US gasoline inventories
According to the EIA (U.S. Energy Information Administration), US gasoline inventories rose by 44,000 barrels to 210.4 MMbbls (million barrels) between November 10 and 17, 2017. However, gasoline inventories were 13.5 MMbbls (6.1%) lower than in the same period in 2016.
The market estimated that US gasoline inventories would rise by 737,000 barrels between November 10 and 17, 2017. US gasoline futures fell 0.3% to $1.76 per gallon on November 22, 2017, due to the rise in inventories. Whereas gasoline futures usually move with crude oil (DWT) (USL) futures, they diverged on November 22, 2017.
US gasoline production and demand
US gasoline production rose by 580,000 bpd (barrels per day) to 10.4 million bpd between November 10 and 17, 2017, 732,000 bpd (7.5%) higher than in the same period in 2016. US gasoline demand rose 423,000 bpd to 9.6 million bpd between November 10 and 17, 2017, 571,000 bpd (6.3%) higher than in the same period in 2016. A rise in gasoline demand is bullish for gasoline and crude oil prices.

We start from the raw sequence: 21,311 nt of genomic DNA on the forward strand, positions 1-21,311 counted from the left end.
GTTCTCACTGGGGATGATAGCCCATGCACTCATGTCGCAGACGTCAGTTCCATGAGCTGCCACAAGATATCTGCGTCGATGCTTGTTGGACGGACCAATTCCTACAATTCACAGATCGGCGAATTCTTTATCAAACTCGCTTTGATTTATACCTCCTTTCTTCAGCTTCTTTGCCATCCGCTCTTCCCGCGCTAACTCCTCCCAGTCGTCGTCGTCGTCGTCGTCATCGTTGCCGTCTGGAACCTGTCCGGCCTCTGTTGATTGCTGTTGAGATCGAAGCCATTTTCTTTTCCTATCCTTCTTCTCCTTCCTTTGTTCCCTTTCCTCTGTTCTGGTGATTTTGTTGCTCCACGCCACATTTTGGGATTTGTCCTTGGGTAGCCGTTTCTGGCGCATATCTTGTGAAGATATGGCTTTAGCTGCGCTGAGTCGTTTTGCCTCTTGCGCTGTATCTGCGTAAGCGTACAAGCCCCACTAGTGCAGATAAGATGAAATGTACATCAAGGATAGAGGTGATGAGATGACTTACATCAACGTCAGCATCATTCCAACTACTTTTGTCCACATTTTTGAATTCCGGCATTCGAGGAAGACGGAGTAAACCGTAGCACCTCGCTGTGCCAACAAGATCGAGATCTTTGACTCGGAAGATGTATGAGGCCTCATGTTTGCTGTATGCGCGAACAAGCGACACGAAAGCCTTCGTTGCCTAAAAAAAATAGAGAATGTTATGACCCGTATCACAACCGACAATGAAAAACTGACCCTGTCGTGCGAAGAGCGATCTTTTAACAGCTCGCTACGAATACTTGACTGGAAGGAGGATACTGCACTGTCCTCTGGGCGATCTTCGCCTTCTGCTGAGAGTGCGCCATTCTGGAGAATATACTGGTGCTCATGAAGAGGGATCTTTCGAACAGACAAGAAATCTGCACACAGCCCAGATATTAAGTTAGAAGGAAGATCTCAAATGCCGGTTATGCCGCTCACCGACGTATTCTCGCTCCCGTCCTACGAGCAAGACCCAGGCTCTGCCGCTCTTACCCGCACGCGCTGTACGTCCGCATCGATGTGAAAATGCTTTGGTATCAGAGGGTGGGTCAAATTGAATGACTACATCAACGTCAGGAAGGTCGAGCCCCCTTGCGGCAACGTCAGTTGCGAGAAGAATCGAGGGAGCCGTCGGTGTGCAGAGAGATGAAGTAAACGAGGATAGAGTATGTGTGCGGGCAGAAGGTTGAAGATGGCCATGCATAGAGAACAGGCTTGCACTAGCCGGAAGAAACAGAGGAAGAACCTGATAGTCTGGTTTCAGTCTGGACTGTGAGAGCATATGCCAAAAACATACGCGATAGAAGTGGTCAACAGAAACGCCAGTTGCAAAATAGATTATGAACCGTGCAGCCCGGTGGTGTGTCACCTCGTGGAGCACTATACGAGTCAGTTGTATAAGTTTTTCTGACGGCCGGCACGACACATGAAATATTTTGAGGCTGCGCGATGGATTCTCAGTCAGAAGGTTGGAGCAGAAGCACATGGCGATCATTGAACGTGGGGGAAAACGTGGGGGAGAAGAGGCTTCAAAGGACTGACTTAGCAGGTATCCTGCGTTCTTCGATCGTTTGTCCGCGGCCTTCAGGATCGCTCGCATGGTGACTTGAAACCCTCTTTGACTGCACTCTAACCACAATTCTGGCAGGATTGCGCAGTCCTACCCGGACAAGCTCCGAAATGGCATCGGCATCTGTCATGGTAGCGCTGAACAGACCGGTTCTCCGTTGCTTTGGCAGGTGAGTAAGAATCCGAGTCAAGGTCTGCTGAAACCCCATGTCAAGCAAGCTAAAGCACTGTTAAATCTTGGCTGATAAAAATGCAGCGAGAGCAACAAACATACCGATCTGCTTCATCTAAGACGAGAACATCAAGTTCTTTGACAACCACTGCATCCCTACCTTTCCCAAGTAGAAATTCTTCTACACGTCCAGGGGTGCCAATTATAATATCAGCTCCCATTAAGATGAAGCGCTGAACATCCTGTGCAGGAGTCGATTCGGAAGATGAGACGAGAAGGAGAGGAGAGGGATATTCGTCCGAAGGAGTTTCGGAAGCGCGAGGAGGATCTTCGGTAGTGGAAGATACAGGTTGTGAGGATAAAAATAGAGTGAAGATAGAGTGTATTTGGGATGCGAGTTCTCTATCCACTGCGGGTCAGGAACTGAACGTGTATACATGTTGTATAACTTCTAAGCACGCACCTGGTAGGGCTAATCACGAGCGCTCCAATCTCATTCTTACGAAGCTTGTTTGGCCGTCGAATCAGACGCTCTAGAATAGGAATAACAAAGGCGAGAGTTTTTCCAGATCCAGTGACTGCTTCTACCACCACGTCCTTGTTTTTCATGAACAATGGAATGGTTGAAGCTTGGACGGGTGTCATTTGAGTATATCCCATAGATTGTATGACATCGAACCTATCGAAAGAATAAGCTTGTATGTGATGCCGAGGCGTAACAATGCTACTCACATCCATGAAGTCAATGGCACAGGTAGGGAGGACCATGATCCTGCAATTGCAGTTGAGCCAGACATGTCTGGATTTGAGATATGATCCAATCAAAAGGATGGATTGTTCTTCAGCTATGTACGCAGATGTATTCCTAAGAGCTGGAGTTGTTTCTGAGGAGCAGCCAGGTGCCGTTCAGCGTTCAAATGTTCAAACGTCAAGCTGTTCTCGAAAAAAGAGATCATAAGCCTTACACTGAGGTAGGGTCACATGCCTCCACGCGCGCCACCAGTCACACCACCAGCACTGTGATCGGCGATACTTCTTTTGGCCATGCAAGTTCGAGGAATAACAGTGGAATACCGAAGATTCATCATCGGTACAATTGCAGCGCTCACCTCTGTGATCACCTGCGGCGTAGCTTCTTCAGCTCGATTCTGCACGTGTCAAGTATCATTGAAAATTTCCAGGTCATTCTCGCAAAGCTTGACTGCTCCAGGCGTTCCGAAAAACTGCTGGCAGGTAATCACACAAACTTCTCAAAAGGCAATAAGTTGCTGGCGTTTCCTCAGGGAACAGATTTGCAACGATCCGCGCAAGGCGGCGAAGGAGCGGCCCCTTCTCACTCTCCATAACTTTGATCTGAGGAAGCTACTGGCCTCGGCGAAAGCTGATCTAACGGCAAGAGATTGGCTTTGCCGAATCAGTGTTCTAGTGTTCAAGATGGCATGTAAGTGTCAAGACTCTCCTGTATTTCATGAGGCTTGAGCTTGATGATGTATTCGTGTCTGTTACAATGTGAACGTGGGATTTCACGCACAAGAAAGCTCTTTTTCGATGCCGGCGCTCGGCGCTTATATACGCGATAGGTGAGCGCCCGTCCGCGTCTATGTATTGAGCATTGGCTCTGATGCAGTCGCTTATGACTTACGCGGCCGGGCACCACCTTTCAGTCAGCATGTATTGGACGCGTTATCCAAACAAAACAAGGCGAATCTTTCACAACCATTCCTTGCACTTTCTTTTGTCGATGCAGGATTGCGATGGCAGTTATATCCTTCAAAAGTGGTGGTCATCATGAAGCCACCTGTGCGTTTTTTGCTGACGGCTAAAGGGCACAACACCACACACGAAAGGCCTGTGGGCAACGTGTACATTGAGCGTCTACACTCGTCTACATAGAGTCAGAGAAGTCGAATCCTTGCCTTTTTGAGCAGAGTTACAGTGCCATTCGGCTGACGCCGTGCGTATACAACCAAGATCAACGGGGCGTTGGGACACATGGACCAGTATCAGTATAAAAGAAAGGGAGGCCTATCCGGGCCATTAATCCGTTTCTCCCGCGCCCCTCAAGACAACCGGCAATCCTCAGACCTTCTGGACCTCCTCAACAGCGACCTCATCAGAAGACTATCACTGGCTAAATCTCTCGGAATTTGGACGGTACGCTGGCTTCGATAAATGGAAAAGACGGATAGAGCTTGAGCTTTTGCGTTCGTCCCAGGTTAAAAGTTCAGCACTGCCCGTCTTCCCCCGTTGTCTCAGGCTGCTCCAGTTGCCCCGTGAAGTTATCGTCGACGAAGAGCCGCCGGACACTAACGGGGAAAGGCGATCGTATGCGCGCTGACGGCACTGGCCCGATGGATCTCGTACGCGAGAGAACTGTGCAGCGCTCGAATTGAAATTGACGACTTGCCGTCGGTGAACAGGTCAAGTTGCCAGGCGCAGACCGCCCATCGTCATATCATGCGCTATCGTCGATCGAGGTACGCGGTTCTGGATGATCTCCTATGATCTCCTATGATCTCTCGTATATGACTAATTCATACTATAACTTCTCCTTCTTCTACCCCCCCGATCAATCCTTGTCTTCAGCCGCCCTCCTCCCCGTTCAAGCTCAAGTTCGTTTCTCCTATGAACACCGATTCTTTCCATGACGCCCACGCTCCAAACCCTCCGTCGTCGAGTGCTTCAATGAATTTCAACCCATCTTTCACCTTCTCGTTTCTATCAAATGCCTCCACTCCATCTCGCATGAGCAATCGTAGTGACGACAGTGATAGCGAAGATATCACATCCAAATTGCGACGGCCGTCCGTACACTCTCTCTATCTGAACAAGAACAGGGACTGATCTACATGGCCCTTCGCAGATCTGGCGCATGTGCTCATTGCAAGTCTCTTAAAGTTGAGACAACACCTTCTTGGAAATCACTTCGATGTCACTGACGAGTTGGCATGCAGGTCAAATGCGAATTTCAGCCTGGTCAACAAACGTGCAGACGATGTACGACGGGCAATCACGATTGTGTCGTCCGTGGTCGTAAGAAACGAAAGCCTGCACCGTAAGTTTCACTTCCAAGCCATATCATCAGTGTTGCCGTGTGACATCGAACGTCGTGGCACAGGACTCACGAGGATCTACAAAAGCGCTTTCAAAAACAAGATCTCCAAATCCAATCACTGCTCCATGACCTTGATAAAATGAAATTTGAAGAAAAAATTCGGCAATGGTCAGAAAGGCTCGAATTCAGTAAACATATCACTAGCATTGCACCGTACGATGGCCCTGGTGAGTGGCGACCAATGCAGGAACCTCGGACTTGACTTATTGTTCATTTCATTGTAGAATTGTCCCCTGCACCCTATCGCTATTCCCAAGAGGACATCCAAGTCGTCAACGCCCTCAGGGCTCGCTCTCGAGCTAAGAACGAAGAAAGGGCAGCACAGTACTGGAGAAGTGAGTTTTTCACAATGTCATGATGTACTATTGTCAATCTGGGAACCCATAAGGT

Higher gasoline prices benefit US refiners (CRAK) such as HollyFrontier (HFC), CVR Energy (CVI), and Western Refining (WNR). Similarly, higher oil prices benefit oil energy producers (FENY) (IYE) such as Pioneer Natural Resources (PXD), Newfield Exploration (NFX), Occidental Petroleum (OXY), and Energen (EGN).
Impact of lower gasoline inventories
US gasoline inventories have fallen ~20% from their peak in February 10, 2017, when US gasoline prices were up 14% and US crude oil prices were up ~4%. The upside for oil has been limited due to bearish factors, which we’ve covered previously in this series. Any fall in gasoline inventories is bullish for gasoline and crude oil prices. Next, we’ll cover US distillate inventories.